Last week, America’s Promise Alliance released its 2012 Grad Nation update on ending high school dropout. The report reintroduces the Alliance’s Civic Marshal Plan, a series of benchmarks to help attain a nationwide graduation rate of 90 percent by 2020. While the report showed progress in a number of areas, it also found the improvement in graduation rates “has not been fast enough to achieve the goal of a 90 percent national graduation rate by the Class of 2020.”
The Civic Marshal Plan is divided into two phases, each consisting of five benchmarks to ensure the target graduation rate is met. The first phase centers on the elementary and middle grades. The benchmarks focus on improvements in grade level reading, chronic absenteeism, early warning systems, middle grades reform and adult and peer supports. The remaining five benchmarks are part the Plan’s second phase which concentrates on high schools. The second phase benchmarks suggest reforms for high school transition supports, “dropout factories,” compulsory school age laws, college and career pathways and dropout recovery.
The update showed significant progress in several of the benchmark areas, particularly the reform of “dropout factories,” high schools which graduate 60% or fewer of their students on time. There were 84 fewer “dropout factories” in 2010 than 2009. Additionally, twelve states showed sustained improvement in graduation rates since 2002. However, the report reiterated that this progress was insufficient to reach a 90 percent graduation rate by 2020 and highlighted 10 states where graduation rates had decreased since 2002.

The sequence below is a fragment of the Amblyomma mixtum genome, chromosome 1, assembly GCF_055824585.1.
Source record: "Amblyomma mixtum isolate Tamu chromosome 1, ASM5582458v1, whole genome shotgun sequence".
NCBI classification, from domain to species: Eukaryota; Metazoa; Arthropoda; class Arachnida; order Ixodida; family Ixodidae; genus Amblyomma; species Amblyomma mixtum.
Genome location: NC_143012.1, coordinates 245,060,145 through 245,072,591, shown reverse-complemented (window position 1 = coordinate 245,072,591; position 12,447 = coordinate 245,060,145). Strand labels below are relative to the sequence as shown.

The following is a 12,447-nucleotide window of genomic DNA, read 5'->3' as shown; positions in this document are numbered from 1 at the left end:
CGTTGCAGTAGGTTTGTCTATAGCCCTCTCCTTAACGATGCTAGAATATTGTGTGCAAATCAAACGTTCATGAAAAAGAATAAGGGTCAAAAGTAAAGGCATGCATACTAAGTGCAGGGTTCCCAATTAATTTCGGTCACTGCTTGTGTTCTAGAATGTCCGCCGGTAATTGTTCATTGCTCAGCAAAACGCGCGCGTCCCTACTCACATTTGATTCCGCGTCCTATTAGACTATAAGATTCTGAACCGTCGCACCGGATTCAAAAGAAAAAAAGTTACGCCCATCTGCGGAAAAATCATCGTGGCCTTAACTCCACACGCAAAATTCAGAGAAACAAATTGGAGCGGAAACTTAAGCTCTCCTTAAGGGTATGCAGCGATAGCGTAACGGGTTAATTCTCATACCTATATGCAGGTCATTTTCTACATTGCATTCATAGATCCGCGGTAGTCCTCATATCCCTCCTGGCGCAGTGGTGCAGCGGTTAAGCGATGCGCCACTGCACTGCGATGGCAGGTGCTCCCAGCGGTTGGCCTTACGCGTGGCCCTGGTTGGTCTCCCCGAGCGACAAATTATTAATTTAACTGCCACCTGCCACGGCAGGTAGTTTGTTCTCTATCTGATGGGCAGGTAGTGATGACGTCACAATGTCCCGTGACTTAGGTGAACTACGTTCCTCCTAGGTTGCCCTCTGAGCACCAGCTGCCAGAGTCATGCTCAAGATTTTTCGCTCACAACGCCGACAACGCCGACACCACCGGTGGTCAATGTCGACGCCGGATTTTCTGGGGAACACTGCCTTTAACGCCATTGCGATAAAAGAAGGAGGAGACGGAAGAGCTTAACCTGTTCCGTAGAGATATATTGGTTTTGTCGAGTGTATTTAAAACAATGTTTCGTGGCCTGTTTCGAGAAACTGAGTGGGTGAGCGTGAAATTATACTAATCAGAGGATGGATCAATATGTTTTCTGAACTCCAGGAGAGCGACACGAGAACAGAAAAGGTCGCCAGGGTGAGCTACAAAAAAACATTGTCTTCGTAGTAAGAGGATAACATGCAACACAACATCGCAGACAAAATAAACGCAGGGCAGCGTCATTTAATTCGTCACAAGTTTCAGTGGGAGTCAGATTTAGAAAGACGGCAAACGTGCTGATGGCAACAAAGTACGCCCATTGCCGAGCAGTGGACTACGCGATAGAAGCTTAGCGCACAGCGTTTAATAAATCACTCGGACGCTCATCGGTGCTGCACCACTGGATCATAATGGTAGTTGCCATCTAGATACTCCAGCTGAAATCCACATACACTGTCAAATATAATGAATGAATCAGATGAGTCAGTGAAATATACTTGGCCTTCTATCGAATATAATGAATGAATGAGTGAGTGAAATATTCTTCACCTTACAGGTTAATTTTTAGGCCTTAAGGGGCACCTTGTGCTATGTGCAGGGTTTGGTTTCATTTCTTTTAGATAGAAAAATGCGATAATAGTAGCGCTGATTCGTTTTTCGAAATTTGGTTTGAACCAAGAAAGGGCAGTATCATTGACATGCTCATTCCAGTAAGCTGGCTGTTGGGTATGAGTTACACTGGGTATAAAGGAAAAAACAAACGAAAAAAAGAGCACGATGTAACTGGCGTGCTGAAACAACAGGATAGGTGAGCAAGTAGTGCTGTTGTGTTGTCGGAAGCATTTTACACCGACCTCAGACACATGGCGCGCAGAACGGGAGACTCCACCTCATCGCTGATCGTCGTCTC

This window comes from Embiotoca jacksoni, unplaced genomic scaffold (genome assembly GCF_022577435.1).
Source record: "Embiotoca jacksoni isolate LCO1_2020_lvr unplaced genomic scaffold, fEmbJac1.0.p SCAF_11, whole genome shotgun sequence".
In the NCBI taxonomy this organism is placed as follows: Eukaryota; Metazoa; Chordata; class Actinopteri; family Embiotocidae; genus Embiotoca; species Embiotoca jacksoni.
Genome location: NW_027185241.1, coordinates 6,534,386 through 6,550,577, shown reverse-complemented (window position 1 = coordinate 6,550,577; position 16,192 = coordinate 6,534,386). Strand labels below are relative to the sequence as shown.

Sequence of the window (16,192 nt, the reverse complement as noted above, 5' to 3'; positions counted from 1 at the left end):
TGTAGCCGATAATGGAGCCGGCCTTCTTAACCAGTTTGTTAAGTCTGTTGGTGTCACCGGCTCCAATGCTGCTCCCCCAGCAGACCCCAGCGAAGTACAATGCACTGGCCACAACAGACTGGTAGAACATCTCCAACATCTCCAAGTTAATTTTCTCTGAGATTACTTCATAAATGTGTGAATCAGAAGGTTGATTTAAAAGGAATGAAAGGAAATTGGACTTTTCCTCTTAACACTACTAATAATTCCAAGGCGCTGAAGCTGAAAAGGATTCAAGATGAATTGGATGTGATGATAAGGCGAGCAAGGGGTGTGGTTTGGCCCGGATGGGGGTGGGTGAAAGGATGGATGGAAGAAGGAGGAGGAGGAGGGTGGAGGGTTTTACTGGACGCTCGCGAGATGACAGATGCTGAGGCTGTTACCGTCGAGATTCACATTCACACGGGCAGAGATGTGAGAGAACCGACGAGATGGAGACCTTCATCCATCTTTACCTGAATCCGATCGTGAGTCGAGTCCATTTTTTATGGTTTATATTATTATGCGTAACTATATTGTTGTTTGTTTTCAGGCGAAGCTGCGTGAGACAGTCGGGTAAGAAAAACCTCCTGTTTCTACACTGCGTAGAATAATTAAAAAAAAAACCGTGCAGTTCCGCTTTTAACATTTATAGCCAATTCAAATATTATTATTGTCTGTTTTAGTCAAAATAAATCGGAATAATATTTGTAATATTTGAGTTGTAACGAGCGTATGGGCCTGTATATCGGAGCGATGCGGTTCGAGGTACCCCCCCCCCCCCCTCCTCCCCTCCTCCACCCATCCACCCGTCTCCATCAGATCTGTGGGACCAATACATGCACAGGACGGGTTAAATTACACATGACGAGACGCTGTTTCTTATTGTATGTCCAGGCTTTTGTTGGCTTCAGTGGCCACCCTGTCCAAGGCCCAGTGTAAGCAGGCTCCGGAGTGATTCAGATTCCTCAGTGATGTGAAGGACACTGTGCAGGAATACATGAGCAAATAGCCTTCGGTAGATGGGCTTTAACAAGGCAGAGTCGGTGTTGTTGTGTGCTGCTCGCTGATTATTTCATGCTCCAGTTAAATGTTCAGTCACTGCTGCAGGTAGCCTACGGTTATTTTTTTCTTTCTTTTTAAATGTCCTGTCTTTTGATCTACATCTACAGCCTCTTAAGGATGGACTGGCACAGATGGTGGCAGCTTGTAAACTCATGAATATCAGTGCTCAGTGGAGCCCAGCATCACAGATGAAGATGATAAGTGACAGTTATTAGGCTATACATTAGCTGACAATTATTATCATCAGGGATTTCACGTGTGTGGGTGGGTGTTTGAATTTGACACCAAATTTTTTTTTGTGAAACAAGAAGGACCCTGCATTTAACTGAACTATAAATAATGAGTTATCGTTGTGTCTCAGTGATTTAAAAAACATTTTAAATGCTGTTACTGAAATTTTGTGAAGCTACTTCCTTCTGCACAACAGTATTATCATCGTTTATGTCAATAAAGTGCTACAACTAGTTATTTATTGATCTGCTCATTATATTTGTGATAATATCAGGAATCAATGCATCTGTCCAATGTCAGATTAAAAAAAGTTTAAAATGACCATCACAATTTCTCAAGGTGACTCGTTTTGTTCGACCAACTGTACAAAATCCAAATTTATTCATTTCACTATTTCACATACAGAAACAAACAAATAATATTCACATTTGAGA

To read more about the Grad Nation initiative or to download a copy of the 2012 update, please visit the America’s Promise Alliance website.
Note: This blog post was originally authored under the auspices of the National High School Center at the American Institutes for Research (AIR). The National High School Center’s blog, High School Matters, which ran until March 2013, provided an objective perspective on the latest research, issues, and events that affected high school improvement. The CCRS Center plans to continue relevant work originally developed under the National High School Center grant. National High School Center blog posts that pertain to CCRS Center issues are included on this website as a resource to our stakeholders.